Not the First Lockdown: When I Stayed Home as an Expecting Mother

Numerous women have experienced ‘lockdown’ at some point or the other in their lives.

3 min read
Not the First Lockdown: When I Stayed Home as an Expecting Mother

Witnessing the general angst about the lockdown, and listening to people share their frustration over isolation, is bringing up strange thoughts to the surface of the mind.

No, I am not referring to the very urgent and pressing problems of shortage of food, or livelihoods in peril, or a shortage of medical facilities. Those are not the things I speak of, right now.

I speak now of people finding it difficult to be confined within the house, frustrated at being unable to go to work, angry at staying home all day.

People who are turning irritable and quarrelsome owing to these reasons.

And yet, strangely, it feels validating to me as a woman.


Validating, because ‘lockdown’ is something that numerous women have experienced at some point or the other in their lives, and yet their ‘lockdown’ has never been considered important enough to be spoken about, in terms of a mental health emergency.

My Lockdown as an Expecting Mother

For me, this lockdown came seven years ago, when I became an expecting mother. The lockdown that meant having to quit a full-time job and start afresh as a freelancer, mostly working from home.

Being confined to the house for the most part and forced into a drastic change. The lockdown that plunged me into depression.

At that time, my reaction to motherhood was the opposite of what society expects from a new mother, who is supposedly brimming with joy and gratitude. But I see now, with the whole world under lockdown, and people needing support for mental health – despite being ‘perfectly fine’ otherwise – that my reaction was not an anomaly.

That I was not a ‘freak’. That my frustration, my anger, the entire change in personality that happened to me, was normal. It would happen to anyone under those circumstances.

That this is what lockdown does to people’s mental health.

What If Coronavirus Affected Only Women?

This is what ‘forced lockdown’ has been doing to women’s mental health all around the globe, but is dismissively brushed away as ‘women’s issues’. Society refuses to make provisions which would distribute the effort of childcare equitably between the parents, and companies and organisations shy away from making enabling efforts to ensure that the responsibilities are not a woman’s burden alone.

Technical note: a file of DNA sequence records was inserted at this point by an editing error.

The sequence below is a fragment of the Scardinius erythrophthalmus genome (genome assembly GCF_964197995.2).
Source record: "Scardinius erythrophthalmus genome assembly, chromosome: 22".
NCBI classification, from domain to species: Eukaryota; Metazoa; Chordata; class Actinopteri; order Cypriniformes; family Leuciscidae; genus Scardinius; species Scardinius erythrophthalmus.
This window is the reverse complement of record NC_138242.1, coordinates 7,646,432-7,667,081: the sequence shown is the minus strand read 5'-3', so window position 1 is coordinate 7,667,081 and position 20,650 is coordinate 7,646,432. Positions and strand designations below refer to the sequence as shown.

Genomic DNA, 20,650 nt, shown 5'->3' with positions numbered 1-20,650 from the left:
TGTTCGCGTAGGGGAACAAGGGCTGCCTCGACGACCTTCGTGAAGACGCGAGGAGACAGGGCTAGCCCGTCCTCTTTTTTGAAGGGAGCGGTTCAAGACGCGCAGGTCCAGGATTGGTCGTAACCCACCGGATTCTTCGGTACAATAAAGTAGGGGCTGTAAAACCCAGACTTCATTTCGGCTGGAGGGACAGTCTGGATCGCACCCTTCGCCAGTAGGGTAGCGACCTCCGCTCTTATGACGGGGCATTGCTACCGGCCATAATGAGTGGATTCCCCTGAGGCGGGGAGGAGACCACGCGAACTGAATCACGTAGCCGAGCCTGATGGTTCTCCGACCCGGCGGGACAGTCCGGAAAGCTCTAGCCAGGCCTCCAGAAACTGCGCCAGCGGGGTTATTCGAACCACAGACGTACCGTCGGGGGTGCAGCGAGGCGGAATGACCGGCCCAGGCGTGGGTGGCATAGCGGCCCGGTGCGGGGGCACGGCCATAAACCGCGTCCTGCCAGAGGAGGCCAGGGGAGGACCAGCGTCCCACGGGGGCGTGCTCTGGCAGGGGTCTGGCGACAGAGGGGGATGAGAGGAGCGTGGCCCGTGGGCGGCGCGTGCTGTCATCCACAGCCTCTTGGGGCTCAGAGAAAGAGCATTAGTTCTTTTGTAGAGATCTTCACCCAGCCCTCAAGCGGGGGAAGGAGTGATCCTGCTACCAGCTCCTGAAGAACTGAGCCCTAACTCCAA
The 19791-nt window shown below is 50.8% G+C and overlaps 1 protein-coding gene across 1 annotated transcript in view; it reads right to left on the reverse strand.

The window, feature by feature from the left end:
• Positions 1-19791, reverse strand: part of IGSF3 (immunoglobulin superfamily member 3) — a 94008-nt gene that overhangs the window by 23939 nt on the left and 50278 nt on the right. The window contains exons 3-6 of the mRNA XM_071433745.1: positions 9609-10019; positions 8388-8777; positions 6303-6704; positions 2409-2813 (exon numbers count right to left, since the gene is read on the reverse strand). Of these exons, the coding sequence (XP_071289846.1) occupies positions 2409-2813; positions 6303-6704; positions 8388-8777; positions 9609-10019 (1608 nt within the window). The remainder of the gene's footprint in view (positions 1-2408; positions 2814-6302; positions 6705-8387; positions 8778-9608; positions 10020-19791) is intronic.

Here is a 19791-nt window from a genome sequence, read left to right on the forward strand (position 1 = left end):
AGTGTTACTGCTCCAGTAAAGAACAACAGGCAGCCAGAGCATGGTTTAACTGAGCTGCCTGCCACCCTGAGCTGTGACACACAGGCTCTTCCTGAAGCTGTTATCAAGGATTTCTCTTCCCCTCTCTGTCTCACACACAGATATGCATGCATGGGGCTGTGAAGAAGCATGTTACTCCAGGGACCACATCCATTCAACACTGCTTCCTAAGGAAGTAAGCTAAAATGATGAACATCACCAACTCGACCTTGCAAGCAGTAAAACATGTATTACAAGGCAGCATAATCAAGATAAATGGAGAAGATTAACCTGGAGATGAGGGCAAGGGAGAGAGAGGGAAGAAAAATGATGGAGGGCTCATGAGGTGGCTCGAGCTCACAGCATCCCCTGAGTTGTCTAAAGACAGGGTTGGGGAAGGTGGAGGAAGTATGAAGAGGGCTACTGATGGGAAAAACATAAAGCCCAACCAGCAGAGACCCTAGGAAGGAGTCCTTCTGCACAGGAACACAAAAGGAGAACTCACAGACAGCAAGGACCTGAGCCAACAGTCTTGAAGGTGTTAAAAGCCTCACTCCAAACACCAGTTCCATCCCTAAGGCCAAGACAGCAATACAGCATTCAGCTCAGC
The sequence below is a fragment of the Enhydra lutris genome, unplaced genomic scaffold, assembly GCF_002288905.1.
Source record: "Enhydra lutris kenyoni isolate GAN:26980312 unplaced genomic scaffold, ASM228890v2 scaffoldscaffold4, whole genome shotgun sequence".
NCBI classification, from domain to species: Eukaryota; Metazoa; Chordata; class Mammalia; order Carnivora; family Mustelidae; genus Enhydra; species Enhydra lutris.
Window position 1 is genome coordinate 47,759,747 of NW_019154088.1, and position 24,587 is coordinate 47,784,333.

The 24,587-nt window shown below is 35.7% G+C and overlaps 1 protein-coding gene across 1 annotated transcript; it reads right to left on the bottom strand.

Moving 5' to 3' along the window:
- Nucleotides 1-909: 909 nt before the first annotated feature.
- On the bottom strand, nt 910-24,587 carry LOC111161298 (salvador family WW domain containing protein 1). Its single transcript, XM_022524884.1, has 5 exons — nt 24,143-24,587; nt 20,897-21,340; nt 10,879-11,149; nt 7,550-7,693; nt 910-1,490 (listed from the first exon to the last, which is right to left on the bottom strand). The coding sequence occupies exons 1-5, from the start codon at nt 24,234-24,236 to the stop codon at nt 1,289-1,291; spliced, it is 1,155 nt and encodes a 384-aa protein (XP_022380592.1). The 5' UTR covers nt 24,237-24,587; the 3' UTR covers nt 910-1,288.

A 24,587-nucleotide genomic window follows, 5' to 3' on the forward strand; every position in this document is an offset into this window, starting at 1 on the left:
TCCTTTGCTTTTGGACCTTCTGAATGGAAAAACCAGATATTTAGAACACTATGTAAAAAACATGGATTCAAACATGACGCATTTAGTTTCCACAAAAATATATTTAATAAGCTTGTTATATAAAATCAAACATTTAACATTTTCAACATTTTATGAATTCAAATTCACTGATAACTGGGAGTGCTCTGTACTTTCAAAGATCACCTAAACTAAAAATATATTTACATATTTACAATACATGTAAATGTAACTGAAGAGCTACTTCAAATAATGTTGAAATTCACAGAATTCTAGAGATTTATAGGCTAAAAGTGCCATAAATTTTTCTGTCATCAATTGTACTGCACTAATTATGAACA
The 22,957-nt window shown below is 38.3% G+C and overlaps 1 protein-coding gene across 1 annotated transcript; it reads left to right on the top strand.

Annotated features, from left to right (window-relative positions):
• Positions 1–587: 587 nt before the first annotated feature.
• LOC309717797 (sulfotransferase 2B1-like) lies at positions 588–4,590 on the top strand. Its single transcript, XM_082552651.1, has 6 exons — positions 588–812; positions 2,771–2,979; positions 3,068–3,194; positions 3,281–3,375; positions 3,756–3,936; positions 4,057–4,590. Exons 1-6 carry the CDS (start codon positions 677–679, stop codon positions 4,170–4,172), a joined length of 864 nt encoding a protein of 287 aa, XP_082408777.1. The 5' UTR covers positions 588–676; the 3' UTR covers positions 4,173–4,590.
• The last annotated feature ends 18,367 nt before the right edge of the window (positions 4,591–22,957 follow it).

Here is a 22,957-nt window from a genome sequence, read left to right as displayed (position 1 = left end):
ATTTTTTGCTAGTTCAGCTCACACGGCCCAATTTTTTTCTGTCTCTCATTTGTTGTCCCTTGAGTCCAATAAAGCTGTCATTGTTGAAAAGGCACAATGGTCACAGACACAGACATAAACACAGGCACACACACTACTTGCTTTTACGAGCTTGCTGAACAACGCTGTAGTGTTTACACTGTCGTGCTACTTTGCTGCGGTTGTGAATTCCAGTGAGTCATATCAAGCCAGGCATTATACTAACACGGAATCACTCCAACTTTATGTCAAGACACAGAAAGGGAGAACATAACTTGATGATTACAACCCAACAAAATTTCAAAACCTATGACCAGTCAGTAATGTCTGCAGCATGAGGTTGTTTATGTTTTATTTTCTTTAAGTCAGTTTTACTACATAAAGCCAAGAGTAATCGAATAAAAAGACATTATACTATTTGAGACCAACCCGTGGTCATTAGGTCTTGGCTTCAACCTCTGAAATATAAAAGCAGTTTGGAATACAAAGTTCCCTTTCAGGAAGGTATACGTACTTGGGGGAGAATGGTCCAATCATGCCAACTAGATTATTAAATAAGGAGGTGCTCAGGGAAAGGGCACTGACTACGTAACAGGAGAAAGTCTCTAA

It makes one wonder: Had COVID-19 been a disease that ostensibly affected only women, would the world have taken it so seriously? Or would coronavirus have also been brushed under the carpet, only being referred to as a ‘women’s issue’?

Newspapers, news channels, social media, everything has been inundated with coronavirus news for months now. But if this were a disease that endangered only women, it would have got scant coverage and talking about it would have been taboo.

If women did talk about it, they would be told to stop ‘whining and complaining’ and to ‘talk about more serious issues.’ That it was a serious issue for half the global population, would have been overlooked entirely.

Worse, people would have declared that this is why ‘a woman’s place is at home’, because she is only ‘safe inside her home’. A perennial lockdown would perhaps have been advised, asking women to remain in isolation ‘for their own safety’, with society taking scant measures to counter the virus


‘Choice’ is Necessitated by Circumstances

For many women, the ‘personal lockdown’ that comes from giving up a full-time career – whether temporarily or permanently – is termed as a ‘choice’.

What people don’t consider is that it is a choice necessitated by circumstances; in quite the same way, as this lockdown is a choice necessitated by circumstances, to prevent greater damage.

Women who have no family back-up to look after their children, and the absence of quality childcare facilities in the vicinity, are forced to opt for this self-imposed ‘lockdown’.

Child sex abuse is one of the biggest fears that prevents many women from leaving their children in the care of strangers. And this is not limited to the girl child, because 52 percent of all child abuse survivors in India are boys.

So yes, it is a choice women make for the greater good, and to avert greater tragedy. But, that doesn’t prevent it from taking a toll on their mental health, just as it would take on anybody’s mental health – quite like this lockdown has shown.

Women have been dealing with lockdowns for centuries. It’s just that women’s health – whether mental or physical – matters far less to society.

(Zehra Naqvi is a journalist who writes on gender and socio-political issues, and is the author of a forthcoming memoir being published by Hay House. She tweets @znaqvisajjad. This is an opinion piece and the views expressed are the author’s own. The Quint neither endorses nor is responsible for them.)

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